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Robert Underwood Johnson, Clarence Clough Buell, Battles and Leaders of the Civil War. Volume 3. 218 12 Browse Search
Comte de Paris, History of the Civil War in America. Vol. 2. (ed. Henry Coppee , LL.D.) 170 2 Browse Search
Frederick H. Dyer, Compendium of the War of the Rebellion: Regimental Histories 120 0 Browse Search
Horace Greeley, The American Conflict: A History of the Great Rebellion in the United States of America, 1860-65: its Causes, Incidents, and Results: Intended to exhibit especially its moral and political phases with the drift and progress of American opinion respecting human slavery from 1776 to the close of the War for the Union. Volume II. 115 1 Browse Search
Comte de Paris, History of the Civil War in America. Vol. 4. (ed. Henry Coppee , LL.D.) 110 0 Browse Search
Col. John M. Harrell, Confederate Military History, a library of Confederate States Military History: Volume 10.2, Arkansas (ed. Clement Anselm Evans) 108 12 Browse Search
Southern Historical Society Papers, Volume 9. (ed. Reverend J. William Jones) 106 10 Browse Search
Edward Alfred Pollard, The lost cause; a new Southern history of the War of the Confederates ... Drawn from official sources and approved by the most distinguished Confederate leaders. 81 5 Browse Search
Robert Lewis Dabney, Life and Commands of Lieutenand- General Thomas J. Jackson 65 1 Browse Search
Rebellion Record: a Diary of American Events: Documents and Narratives, Volume 5. (ed. Frank Moore) 53 3 Browse Search
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Browsing named entities in Rebellion Record: a Diary of American Events: Documents and Narratives, Volume 8. (ed. Frank Moore). You can also browse the collection for Kirby Smith or search for Kirby Smith in all documents.

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ain had been captured, and Lieutenant-Colonel Drake, of the Seventy-seventh Ohio, who was in command, was mortally wounded. Deserters, prisoners, spies, and scouts, who came or were brought in, gave information that rendered it certain that Kirby Smith, in person, with reinforcements of eight thousand infantry, had joined Price and were advancing. Taking all these things into consideration, the scarcity of forage, the difficulty of keeping open a line for supplies, and that the rebels couldes of artillery and other material of war. After the defeat of the rebels, as the roads and weather prevented marching, General Steele decided to send General Carr to Little Rock to watch Fagan, as he felt confident of again whipping Price and Smith, should they conclude to attack again. As the rebels did not come to time, the army took up its line of march, and while we are writing is marching through the city with the guns and trophies captured from the enemy. Such is an outline of t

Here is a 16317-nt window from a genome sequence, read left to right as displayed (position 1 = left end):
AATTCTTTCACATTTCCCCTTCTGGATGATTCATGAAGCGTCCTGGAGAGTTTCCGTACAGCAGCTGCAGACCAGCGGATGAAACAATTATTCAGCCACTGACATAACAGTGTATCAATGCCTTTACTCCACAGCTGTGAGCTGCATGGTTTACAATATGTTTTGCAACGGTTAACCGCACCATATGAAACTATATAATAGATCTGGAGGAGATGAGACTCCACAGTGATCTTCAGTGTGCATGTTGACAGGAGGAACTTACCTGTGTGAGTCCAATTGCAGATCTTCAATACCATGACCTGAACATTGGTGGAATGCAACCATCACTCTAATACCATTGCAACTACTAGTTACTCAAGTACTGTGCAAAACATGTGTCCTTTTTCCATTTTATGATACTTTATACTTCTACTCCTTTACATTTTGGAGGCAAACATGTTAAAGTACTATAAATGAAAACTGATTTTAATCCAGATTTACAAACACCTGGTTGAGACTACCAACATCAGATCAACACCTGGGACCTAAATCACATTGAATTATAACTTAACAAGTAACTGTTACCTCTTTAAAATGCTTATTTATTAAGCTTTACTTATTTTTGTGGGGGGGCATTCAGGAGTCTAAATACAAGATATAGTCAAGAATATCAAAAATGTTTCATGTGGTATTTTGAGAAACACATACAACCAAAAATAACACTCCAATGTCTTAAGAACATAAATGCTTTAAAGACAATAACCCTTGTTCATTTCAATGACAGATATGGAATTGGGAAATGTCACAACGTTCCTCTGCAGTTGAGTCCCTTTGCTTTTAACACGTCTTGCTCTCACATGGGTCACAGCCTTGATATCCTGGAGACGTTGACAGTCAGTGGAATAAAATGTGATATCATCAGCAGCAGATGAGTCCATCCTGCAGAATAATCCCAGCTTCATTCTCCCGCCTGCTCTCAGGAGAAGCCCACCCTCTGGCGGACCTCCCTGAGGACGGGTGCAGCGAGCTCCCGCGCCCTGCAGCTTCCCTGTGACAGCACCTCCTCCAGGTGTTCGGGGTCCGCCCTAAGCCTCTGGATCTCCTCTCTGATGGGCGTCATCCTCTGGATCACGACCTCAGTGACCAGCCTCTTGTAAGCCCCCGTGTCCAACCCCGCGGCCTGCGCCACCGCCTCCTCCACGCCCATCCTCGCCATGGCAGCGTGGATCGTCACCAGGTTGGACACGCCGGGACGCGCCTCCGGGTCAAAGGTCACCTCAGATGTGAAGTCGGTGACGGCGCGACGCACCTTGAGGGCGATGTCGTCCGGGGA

and under the immediate command of Brigadier-General Kirby Smith. Here our transports were orderhe Nineteenth army corps. The rebels under Kirby Smith attacked our whole front in great force, anSixteenth army corps, under the command of General Smith. The Nineteenth corps is composed mainly General Banks. The divisions commanded by General Smith were recently in Grant's army, and in the was left at Alexandria to hold the post. General Smith's force consisted of two divisions. Generhis army; behind him, the remainder, under General Smith, and composed of many of the bravest veterw met in strong force, under command of General Kirby Smith. That Generals Dick Taylor, Mouton, Gre up, and then open the battle himself; but Kirby Smith, knowing his own superiority in numbers, beral Emory's division. Five hundred men in General Smith's Sixteenth army corps. Four hundred men ig, one of the captured rebels, reports that Kirby Smith commanded the rebel forces in person, numbe[6 more...]